SSP’s 40th Annual Meeting, one of the premier forums for discussion amongst scholarly publishers, librarians and academics, is right around the corner. This year’s theme, “Scholarly Publishing at the Crossroads: What’s working, what’s holding us back, where do we go from here?” highlights both the uncertain nature of our industry’s future as well as the great opportunities that lie ahead for us.

You can find CCC at Booth #211, and catch our photo booth at the 40th Anniversary Celebration at the Navy Pier. My colleagues and I will be at the show and wanted to share some of our “can’t miss” sessions at this year’s conference:

Jen Goodrich, Director of Product Management

Session 4D – Making Metadata Work for Everyone: A Functional View of Metadata in the Scholarly Supply Chain (Thursday 31 May, 4:45PM)

My first session choice is an expert panel, led by Marianne Calilhanna from Cenveo Publisher Services, about the entire lifecycle of metadata throughout the publishing workflow. This topic couldn’t be more timely or relevant, as it’s becoming increasingly clear that scholarly publishing can only be as good as our data.  I’m looking forward to hearing a detailed analysis how metadata flows—and sometimes gets caught—during the publishing workflow.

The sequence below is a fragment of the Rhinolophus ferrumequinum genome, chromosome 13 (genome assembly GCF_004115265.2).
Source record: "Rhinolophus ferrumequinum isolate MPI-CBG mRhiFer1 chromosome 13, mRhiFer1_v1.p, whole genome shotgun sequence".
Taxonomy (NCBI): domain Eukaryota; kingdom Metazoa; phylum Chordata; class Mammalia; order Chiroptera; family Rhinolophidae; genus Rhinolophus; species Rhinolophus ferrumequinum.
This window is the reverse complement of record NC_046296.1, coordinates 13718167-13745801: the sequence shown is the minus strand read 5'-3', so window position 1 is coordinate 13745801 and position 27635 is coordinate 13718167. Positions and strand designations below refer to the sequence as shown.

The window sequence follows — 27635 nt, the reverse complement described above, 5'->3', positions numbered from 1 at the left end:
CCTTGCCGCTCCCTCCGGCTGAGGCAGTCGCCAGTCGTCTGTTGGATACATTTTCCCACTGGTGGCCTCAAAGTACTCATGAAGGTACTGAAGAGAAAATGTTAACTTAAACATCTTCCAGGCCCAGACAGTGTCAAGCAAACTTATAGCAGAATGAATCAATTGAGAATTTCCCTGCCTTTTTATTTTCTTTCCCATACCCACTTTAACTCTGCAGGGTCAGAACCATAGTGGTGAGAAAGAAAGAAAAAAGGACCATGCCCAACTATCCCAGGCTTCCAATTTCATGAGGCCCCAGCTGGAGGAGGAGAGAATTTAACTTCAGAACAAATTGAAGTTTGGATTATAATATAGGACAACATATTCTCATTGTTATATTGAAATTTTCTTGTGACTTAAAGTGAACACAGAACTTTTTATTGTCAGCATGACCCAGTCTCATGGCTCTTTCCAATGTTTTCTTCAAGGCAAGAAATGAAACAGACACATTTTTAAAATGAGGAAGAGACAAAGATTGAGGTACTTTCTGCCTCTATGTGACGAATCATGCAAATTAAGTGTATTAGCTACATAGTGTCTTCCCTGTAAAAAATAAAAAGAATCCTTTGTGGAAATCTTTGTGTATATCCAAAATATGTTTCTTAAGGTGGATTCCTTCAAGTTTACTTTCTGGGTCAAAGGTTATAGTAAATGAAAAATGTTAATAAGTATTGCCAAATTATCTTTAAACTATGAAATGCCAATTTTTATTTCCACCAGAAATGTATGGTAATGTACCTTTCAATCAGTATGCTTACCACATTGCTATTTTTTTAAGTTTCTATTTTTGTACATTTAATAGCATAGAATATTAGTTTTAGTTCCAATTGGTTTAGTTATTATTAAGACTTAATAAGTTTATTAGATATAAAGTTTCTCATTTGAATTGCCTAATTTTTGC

Sponsored Session: Diversity & Inclusion (Wednesday, May 30, 1:30PM)

My second pick is a sponsored session, moderated by my wonderful colleague, Rebecca Mcleod. She’ll be leading a very important discussion about the culture of the scholarly publishing community—specifically around efforts to create a more diverse and inclusive environment that welcomes people of all backgrounds. I’m really looking forward to this meaningful discussion and to hearing the panel’s thoughts on ways we can improve and grow together as a community.

Kurt Heisler, Sales Director

Plenary: Previews Session (Friday 1 June, 11:00AM)

The Previews Session is a roundup of the industry’s newest and most noteworthy products, platforms and content. I’m really looking forward to this one and think it’ll be a great synopsis of the most important recent developments in scholarly publishing; a definite “must-attend” on my calendar.

Session 2A – How Do We Move the Goal of Open Access from Concept to Reality? (Thursday 31 May, 2:00PM)

Moderated by ALPSP’s Audrey McCulloch, this session promises to be an informed and pragmatic analysis of the state of OA, including a rundown of some of the biggest challenges stakeholders are facing today. As the scholarly publishing industry begins to search for and uncover ways we can streamline the research workflow, I’m really looking forward to hearing the speakers offer their takes on ways we can improve.

Chuck Hemenway, Sales Director

Virtual Meeting Session 5A: Funders as Publishers—What does this mean for traditional publishers and the scholarly publishing industry as a whole…? (Friday 1 June, 11:00AM)

My first session pick, moderated by Sheridan PubFactory’s Tom Beyer, will take a look at the rise of publisher-funders like, Wellcome Trust. These firsts-of-their-kind are still finding their place within the market so I’m keen to hear the industry experts on this ticket offer their perspectives on how publisher-funders might find their place within—or perhaps disrupt—the scholarly publishing market.